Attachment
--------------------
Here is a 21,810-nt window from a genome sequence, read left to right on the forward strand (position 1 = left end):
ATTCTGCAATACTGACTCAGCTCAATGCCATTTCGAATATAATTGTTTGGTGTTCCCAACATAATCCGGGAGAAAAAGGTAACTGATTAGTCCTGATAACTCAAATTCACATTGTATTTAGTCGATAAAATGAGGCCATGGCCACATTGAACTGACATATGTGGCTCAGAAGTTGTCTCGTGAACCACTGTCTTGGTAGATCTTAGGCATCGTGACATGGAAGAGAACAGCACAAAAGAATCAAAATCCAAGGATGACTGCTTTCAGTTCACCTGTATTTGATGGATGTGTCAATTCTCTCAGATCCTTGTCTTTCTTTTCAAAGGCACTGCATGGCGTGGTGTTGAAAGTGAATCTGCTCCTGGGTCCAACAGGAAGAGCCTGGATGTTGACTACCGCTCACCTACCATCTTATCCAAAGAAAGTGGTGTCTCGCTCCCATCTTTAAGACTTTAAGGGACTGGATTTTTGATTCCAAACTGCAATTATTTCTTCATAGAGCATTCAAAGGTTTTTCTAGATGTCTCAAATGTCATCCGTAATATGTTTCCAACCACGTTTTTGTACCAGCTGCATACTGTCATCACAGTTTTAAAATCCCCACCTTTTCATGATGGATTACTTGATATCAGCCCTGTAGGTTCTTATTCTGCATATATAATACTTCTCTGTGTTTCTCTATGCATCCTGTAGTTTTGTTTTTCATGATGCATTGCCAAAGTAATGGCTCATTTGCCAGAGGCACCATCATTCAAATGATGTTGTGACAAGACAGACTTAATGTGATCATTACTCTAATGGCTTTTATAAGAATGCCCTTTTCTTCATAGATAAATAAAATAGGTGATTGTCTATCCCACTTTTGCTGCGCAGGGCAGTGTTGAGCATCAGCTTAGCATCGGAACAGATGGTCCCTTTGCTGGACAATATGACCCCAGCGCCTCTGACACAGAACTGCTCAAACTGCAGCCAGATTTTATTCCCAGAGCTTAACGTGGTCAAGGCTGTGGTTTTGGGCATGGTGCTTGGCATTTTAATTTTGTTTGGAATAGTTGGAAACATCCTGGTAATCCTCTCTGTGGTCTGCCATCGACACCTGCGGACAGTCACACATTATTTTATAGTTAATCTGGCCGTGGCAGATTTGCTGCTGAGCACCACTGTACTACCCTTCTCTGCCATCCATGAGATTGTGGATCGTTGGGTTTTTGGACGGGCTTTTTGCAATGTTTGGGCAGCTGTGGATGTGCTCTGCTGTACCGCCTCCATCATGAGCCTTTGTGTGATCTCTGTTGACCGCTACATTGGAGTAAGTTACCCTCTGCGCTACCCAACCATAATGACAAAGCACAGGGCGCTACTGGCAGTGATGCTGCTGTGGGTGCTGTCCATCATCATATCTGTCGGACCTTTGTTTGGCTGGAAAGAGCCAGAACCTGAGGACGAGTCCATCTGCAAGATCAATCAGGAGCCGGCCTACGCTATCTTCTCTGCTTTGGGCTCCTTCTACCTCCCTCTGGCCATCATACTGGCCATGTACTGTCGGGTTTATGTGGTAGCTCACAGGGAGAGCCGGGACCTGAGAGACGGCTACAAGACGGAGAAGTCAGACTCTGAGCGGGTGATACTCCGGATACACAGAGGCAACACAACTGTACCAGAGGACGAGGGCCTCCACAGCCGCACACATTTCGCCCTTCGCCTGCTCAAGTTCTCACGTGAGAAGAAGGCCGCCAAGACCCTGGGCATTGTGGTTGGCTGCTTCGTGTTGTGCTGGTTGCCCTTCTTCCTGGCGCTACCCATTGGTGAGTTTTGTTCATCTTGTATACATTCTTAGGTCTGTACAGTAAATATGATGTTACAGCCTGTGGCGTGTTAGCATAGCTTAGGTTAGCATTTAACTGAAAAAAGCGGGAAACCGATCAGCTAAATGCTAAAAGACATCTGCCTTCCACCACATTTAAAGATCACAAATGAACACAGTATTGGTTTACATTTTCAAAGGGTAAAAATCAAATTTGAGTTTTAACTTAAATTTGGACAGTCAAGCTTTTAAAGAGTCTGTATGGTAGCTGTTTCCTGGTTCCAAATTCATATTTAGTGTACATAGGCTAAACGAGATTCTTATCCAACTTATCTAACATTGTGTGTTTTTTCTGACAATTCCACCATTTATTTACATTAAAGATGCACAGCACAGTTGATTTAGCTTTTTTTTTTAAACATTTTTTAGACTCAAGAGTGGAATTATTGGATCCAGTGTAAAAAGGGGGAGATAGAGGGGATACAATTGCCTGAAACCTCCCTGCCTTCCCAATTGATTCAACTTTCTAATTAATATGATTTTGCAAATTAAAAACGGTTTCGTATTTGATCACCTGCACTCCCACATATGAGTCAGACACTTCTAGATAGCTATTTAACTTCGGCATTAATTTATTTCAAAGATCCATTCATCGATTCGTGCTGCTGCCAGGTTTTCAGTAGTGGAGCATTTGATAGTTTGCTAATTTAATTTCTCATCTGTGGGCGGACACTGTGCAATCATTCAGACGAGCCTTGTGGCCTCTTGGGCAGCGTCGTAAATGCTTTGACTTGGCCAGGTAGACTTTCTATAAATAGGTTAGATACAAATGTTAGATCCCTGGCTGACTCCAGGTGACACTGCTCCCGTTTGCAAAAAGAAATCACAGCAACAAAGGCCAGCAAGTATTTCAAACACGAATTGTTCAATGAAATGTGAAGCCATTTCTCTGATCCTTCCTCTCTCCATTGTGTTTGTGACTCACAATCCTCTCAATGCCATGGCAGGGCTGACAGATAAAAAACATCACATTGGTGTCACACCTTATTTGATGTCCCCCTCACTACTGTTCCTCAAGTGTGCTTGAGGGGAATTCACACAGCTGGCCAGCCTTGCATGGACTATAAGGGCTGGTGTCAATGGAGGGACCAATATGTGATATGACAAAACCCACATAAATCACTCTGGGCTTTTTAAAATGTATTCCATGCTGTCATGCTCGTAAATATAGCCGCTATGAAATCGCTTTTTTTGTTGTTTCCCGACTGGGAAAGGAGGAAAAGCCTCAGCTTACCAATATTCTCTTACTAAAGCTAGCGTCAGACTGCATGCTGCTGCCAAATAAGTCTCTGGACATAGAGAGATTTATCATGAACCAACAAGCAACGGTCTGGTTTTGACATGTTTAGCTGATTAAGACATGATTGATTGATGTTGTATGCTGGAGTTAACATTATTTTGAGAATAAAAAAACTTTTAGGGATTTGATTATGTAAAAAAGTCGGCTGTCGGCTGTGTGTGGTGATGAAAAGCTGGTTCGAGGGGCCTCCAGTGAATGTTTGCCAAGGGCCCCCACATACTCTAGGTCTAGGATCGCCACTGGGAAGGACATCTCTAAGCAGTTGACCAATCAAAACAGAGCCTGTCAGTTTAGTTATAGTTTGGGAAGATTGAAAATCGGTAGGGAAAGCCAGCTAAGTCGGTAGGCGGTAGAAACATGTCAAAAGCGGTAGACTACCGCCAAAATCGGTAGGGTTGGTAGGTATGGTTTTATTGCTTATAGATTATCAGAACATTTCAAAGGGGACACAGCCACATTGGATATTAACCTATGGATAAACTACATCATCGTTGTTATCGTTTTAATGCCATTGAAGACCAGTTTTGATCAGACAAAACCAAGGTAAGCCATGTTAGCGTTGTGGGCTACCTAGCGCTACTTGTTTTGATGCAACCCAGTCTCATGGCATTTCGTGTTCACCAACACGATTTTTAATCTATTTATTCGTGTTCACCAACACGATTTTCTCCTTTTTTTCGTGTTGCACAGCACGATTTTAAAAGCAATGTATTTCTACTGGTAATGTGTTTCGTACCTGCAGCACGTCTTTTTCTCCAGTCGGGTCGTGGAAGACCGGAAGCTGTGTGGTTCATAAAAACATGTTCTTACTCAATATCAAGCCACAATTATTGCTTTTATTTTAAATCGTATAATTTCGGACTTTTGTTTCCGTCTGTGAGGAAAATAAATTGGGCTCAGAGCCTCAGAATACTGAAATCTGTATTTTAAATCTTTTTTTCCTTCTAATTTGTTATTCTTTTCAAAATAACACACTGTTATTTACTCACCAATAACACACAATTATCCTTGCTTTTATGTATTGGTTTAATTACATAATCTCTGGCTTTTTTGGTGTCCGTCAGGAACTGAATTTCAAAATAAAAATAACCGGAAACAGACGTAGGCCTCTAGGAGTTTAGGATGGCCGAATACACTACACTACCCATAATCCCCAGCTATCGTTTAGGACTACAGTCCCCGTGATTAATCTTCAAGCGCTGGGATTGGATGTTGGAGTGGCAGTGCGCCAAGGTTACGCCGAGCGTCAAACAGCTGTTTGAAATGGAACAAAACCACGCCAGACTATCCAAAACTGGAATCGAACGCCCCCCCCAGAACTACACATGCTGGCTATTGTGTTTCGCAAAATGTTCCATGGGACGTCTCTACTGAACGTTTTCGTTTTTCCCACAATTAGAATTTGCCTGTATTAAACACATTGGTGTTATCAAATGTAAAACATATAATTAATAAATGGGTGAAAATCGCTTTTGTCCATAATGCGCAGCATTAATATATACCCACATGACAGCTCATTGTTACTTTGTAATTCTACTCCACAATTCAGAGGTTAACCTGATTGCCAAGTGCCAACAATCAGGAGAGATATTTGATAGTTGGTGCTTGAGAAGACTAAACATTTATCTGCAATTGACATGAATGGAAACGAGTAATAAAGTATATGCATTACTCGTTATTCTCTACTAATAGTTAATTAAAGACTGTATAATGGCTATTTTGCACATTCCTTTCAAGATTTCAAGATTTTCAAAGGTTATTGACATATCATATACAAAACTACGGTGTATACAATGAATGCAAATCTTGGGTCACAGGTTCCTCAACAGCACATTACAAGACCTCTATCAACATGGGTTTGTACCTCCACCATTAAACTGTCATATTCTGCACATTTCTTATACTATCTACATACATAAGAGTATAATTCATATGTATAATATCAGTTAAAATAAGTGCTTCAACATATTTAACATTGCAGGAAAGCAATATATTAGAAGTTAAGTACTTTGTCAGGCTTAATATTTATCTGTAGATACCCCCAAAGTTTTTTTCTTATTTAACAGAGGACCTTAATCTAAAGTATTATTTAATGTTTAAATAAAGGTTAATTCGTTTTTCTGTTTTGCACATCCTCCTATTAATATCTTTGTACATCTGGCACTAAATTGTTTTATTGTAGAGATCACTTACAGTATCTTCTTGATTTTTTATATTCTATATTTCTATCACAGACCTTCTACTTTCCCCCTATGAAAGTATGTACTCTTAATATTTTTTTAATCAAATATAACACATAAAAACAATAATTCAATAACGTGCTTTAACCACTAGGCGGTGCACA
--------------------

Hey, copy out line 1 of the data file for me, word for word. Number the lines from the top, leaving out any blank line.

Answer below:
Here is a 21,810-nt window from a genome sequence, read left to right on the forward strand (position 1 = left end):